It might be the only combo like it in New Zealand, but you’ll never achieve anything if you just keep following the pack right?
A wise man once said, “If you keep doing the same thing as everybody else, or doing the same thing over and over, you will keep getting the same results.” That man was Dick Richardson of Hytech Engines, an old dog who has screwed together more hypo engines than we’ve had cooked brekkies. What he was referring to is the driveline combination found in his nine-second Evo I, which has been serving its purpose as a drag test dummy for the past seven years.
Being a purveyor of highly strung race engines, trying new things on customer engines can be risky business, so R&D is best done at your own risk, and on your own gear. So, when he had achieved all that he wanted to with his 10-second GT-R, it was time for a new direction. With plenty of 4G63s being churned out of Hytech, an Evo was deemed the perfect test bed, so an unfinished project, which turned out to be the remains of ‘4BANGA’, was picked up.
Kicking things off, a quick tidy up had the ETs right where the GT-R had left off — in the 10-second bracket. The next seven years would become a blur of constant refinement in the quest for lower and lower ETs. Hey, this is a drag car, did you expect anything less?
In the early days, the Evo was running a Pfitzner Performance Gearbox (PPG) dogbox that once called ‘DOCILE’ home. Although this was up to the task of power figures north of 400kW, it simply passed the problem on to the next weakest link: the axles, of which the attrition rate was painfully high. Dick is no spring chicken, so thrashing on the car at the track to replace stuff like broken axles all the time is not his style. After all, he is only racing for fun.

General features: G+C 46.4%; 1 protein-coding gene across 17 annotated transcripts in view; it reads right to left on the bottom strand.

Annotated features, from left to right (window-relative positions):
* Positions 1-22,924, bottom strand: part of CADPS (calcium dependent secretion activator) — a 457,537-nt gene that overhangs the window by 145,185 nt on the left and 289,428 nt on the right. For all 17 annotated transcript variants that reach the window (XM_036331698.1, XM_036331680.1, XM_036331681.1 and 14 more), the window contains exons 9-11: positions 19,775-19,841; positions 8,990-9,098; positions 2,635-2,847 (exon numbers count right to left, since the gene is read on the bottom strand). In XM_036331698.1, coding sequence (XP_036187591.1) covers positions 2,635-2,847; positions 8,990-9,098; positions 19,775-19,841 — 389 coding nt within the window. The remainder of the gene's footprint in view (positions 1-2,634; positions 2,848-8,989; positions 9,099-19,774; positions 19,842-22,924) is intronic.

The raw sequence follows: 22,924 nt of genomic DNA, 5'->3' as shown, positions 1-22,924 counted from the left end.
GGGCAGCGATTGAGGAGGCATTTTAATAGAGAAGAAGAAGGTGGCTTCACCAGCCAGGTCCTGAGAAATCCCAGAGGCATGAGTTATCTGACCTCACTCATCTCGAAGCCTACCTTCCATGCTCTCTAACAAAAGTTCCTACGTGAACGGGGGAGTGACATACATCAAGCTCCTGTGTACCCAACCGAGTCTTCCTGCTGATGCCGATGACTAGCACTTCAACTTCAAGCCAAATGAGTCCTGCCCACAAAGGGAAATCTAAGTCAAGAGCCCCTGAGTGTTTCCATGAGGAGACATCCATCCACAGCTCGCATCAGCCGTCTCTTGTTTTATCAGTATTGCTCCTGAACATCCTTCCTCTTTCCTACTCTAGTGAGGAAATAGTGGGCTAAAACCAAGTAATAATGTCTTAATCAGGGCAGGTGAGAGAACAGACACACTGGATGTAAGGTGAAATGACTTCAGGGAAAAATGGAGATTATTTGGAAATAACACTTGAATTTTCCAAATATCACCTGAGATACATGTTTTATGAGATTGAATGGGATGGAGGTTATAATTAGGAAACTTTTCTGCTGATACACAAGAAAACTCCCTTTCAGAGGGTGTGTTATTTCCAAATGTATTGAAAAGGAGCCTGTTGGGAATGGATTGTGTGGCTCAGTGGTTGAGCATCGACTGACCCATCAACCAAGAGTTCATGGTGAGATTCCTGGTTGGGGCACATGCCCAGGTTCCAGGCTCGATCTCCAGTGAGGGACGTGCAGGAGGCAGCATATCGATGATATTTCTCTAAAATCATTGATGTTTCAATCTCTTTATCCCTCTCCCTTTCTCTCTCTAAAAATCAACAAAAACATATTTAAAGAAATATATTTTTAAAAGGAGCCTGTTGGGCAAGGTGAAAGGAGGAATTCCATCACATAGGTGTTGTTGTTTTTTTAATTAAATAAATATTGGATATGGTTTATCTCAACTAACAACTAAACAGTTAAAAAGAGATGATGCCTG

The first solution came in the form of engineering his own billet axles with the help of Gearcutting Services. “This was no guarantee of a permanent fix,” says Dick, “so I began looking for a better solution. After doing my homework and due diligence, I made the decision to switch to an automatic. The world’s quickest 4G63s are running autos, so I thought, why not give it a go?”
Surprisingly, the auto is a junkyard dog from your run-of-the-mill Mitsi people-mover, so an easy-enough item to get, and it bolts directly to the 4G63. But actually getting it to handle the rigours of 600-plus kilowatts leaving the line at Meremere is another story. With no one local running the combo, and with the info Dick was able to track down from the US unreliable at best, it has required some serious R&D to get the combination right.
A handful of billet pieces now reside within, but, remarkably, there is a respectable number of factory Mitsi components still playing their role. The trans build is the handiwork of fellow racer Jason Horn of GRP Performance Autos, who also runs an auto-backed 4G63, only in rear-wheel-drive form. Even Jason was surprised to find a Mitsi auto capable of the handing this much power.
Current power figures sit at 612kW to all four wheels after the auto has robbed its fair share, but its capacity is unlikely to ever change: “I’m not really a fan of the stroker kits — sure, they make more torque, but they don’t rev as hard. I think it’s more of an achievement if you can get the two-litre to do the job.”
Doing the job currently is a grout-filled Evo block with a custom set of JE pistons with gas porting, and an ARD crank. New for this season is the shift to alloy/bronze combustion rings in favour of a head gasket, which will allow for more boost! Really, it’s up top where all the magic happens, and that’s why it’s seen countless combos and is under constant refinement. The current version sees Dick’s own porting, Kelford drag cams, and oversized valves. The porting provides a 19-per-cent increase in flow on the exhaust size, and around eight per cent on the inlet. “You don’t need to port it as much; it’s more important to get the exhaust side flowing,” Dick says.